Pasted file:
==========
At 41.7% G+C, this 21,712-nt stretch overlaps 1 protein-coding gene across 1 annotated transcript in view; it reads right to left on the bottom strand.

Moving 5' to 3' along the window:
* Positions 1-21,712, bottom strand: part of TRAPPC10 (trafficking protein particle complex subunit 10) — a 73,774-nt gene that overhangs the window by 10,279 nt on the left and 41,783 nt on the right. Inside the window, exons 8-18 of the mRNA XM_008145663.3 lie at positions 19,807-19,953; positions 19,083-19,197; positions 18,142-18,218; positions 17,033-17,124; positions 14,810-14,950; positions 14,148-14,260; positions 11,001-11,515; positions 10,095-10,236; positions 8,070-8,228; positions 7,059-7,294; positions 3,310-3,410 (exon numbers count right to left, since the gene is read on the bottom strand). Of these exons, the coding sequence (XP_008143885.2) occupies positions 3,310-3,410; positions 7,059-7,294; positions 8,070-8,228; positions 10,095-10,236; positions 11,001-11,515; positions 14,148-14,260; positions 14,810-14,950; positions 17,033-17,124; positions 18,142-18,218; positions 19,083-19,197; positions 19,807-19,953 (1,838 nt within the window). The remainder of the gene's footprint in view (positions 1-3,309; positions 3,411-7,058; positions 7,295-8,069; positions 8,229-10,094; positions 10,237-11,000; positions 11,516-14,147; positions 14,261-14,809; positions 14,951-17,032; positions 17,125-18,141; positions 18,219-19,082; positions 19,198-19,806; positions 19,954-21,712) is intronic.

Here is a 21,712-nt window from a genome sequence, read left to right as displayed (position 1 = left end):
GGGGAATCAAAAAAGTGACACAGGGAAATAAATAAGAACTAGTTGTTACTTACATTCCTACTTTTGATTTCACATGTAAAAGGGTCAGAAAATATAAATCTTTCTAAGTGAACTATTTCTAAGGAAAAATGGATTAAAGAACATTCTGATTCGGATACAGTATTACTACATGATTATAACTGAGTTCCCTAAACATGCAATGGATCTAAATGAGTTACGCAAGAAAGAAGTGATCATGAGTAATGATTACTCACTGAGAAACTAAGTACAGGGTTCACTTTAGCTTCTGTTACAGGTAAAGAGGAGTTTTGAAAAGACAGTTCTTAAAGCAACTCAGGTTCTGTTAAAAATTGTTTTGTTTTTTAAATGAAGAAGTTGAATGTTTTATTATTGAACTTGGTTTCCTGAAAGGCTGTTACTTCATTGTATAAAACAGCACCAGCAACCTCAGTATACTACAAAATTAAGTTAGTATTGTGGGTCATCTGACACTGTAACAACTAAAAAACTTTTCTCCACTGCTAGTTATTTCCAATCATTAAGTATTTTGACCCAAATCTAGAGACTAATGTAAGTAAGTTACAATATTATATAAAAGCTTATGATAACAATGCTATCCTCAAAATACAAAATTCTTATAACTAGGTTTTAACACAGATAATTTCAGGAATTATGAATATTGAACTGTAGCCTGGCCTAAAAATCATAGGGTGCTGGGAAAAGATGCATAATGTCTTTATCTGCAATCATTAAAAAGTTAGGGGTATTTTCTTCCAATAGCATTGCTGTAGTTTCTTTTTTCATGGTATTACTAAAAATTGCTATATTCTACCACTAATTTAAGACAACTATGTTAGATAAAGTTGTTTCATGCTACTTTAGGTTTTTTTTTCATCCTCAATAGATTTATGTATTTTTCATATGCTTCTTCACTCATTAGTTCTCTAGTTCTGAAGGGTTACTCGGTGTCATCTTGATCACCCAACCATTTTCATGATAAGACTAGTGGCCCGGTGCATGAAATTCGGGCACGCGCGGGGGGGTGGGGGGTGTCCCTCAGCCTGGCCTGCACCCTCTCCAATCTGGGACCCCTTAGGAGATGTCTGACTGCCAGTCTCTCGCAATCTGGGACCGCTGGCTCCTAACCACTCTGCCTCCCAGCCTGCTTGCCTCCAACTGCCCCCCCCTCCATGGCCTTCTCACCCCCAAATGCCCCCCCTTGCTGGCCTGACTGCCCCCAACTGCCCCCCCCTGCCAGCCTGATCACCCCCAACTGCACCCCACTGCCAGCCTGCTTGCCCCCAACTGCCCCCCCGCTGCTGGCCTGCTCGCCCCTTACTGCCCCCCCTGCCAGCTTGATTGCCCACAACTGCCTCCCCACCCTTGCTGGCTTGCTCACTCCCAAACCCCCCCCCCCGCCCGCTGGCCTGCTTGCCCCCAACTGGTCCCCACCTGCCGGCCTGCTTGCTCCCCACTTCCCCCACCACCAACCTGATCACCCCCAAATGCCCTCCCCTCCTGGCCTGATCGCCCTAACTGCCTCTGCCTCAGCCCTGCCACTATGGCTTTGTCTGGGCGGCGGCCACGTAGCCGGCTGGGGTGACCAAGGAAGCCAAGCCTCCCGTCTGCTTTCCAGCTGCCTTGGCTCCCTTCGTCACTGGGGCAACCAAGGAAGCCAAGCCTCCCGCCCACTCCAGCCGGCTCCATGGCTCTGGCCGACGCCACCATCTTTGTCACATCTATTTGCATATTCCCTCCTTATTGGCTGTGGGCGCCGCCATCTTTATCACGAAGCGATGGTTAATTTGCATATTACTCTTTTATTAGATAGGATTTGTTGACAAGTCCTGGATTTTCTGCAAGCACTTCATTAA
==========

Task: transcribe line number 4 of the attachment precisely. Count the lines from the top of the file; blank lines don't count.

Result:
Here is a 21,712-nt window from a genome sequence, read left to right as displayed (position 1 = left end):